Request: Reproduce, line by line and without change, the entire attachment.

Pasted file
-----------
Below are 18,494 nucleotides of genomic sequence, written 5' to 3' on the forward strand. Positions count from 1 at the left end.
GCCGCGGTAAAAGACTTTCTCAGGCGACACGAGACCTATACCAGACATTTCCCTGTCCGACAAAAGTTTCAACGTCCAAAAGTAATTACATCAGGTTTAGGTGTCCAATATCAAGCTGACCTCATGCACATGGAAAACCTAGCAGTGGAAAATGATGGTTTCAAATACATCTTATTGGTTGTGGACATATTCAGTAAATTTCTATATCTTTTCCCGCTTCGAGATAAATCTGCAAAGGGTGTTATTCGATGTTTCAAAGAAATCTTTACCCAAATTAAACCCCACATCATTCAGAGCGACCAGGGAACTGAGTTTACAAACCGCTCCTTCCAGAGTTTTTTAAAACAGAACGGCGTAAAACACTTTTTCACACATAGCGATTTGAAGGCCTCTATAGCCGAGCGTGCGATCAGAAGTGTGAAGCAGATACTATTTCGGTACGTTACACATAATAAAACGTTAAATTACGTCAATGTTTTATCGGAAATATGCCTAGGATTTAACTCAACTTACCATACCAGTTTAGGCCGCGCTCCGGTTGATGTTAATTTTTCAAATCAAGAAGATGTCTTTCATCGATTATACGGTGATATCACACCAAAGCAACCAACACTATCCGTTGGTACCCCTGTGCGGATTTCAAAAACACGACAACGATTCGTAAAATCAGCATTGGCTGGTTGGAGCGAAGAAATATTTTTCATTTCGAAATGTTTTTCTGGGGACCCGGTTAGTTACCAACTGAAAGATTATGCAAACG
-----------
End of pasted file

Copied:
Below are 18,494 nucleotides of genomic sequence, written 5' to 3' on the forward strand. Positions count from 1 at the left end.
GCCGCGGTAAAAGACTTTCTCAGGCGACACGAGACCTATACCAGACATTTCCCTGTCCGACAAAAGTTTCAACGTCCAAAAGTAATTACATCAGGTTTAGGTGTCCAATATCAAGCTGACCTCATGCACATGGAAAACCTAGCAGTGGAAAATGATGGTTTCAAATACATCTTATTGGTTGTGGACATATTCAGTAAATTTCTATATCTTTTCCCGCTTCGAGATAAATCTGCAAAGGGTGTTATTCGATGTTTCAAAGAAATCTTTACCCAAATTAAACCCCACATCATTCAGAGCGACCAGGGAACTGAGTTTACAAACCGCTCCTTCCAGAGTTTTTTAAAACAGAACGGCGTAAAACACTTTTTCACACATAGCGATTTGAAGGCCTCTATAGCCGAGCGTGCGATCAGAAGTGTGAAGCAGATACTATTTCGGTACGTTACACATAATAAAACGTTAAATTACGTCAATGTTTTATCGGAAATATGCCTAGGATTTAACTCAACTTACCATACCAGTTTAGGCCGCGCTCCGGTTGATGTTAATTTTTCAAATCAAGAAGATGTCTTTCATCGATTATACGGTGATATCACACCAAAGCAACCAACACTATCCGTTGGTACCCCTGTGCGGATTTCAAAAACACGACAACGATTCGTAAAATCAGCATTGGCTGGTTGGAGCGAAGAAATATTTTTCATTTCGAAATGTTTTTCTGGGGACCCGGTTAGTTACCAACTGAAAGATTATGCAAACG